Researchers Engineer 2D Transition Metal Dichalcogenide Heterostructures

Atomically thin crystalline layers of transition metal dichalcogenides (TMDCs) have been grown by scientists from Tokyo Metropolitan University with different compositions over space, continuously feeding in various types of TMDC to a growth chamber to modify variations in properties.

Examples consist of 20 nm strips surrounded by various TMDCs with atomically straight interfaces, and layered structures. They also directly investigated the electronic properties of these heterostructures; probable applications include electronics with unmatched power efficiency.

(a) Red and blue are different metal atoms; yellow is chalcogen atoms. (b) Newly developed procedure. Different TMDC precursors are fed in sequentially to grow crystalline domains with different composition. (Image credit: Tokyo Metropolitan University)

Semiconductors are essential in the contemporary period; silicon-based integrated circuits support the operation of everything that is digital, from discrete devices such as smartphones, computers, and home appliances to regulate components for all kinds of imaginable industrial applications.

A wide range of scientific research has been aimed at the next steps in semiconductor design, mainly the application of novel materials to design more compact, efficient circuitry which makes use of the quantum mechanical behavior of materials at the nanoscale. Of particular interest are materials with a primarily different dimensionality; the most well-known example is graphene, a 2D lattice composed of carbon atoms which is atomically thin.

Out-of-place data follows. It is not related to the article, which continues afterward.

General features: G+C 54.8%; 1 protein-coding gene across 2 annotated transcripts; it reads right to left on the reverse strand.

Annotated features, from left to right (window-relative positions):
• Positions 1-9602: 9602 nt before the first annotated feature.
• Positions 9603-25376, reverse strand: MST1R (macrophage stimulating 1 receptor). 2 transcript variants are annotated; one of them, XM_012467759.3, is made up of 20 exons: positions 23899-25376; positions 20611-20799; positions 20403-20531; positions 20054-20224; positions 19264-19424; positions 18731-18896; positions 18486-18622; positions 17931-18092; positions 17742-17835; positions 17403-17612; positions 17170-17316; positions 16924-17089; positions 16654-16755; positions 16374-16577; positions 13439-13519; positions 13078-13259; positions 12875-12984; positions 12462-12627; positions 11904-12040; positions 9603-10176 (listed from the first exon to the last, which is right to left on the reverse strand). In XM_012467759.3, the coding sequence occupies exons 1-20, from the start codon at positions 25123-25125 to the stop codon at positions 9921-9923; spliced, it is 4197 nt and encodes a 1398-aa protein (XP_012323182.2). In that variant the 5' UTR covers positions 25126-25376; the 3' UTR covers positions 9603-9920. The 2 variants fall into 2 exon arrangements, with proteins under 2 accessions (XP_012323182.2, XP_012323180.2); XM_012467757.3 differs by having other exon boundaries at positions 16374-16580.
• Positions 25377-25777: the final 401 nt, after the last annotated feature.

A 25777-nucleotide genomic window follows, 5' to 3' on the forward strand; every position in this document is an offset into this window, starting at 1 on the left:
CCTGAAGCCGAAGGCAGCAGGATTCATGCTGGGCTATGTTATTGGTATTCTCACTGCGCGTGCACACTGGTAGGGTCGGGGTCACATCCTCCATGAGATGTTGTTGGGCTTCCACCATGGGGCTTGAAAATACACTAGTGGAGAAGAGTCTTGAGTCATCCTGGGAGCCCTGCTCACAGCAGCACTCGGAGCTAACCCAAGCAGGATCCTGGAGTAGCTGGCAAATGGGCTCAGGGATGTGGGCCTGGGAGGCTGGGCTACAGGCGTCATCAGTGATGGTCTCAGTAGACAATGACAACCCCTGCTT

Transition metal dichalcogenides (or TMDCs) are favorable options for adding into new semiconductor devices. Made up of transition metals like tungsten and molybdenum and a chalcogen (or Group 16 element) like selenium or sulfur, they can develop layered crystalline structures whose properties vary significantly when the metallic element is modified, from regular metals to semiconductors, even to superconductors.

By controllably intertwining domains of various TMDCs into a single heterostructure (composed of domains with distinct composition), it may be feasible to create atomically thin electronics with distinct, enhanced properties to current devices.

A research team guided by Dr. Yu Kobayashi and Associate Professor Yasumitsu Miyata from Tokyo Metropolitan University has been at the vanguard of efforts to develop 2D heterostructures with various TMDCs using vapor-phase deposition, the deposition of precursor material in a vapor state onto a surface to create atomically flat crystalline layers. One of the toughest challenges they faced was developing a seamlessly flat interface between different domains, a vital feature for making the most out of these devices.

Now, they have been successful in formulating a continuous process to grow distinct crystalline strips of different TMDCs at the edge of current domains, producing strips as thin as 20 nm with a different composition.

Their new method uses liquid precursors which can be fed into a growth chamber in sequence; by enhancing the growth rate, they were able to grow heterostructures with different domains connected flawlessly over atomically straight edges. They directly imaged the connection using scanning tunneling microscopy (STM), finding exceptional agreement with first-principles numerical simulations of what a perfect interface should resemble. The team used four types of TMDCs, and also realized a layer-on-layer heterostructure.

By producing atomically sharp interfaces, electrons may be successfully confined to one-dimensional spaces on these 2D devices, for perfect control of electron transport and resistivity as well as optical properties. The researchers anticipate that this may make way for devices with unmatched energy efficiency and unique optical properties.

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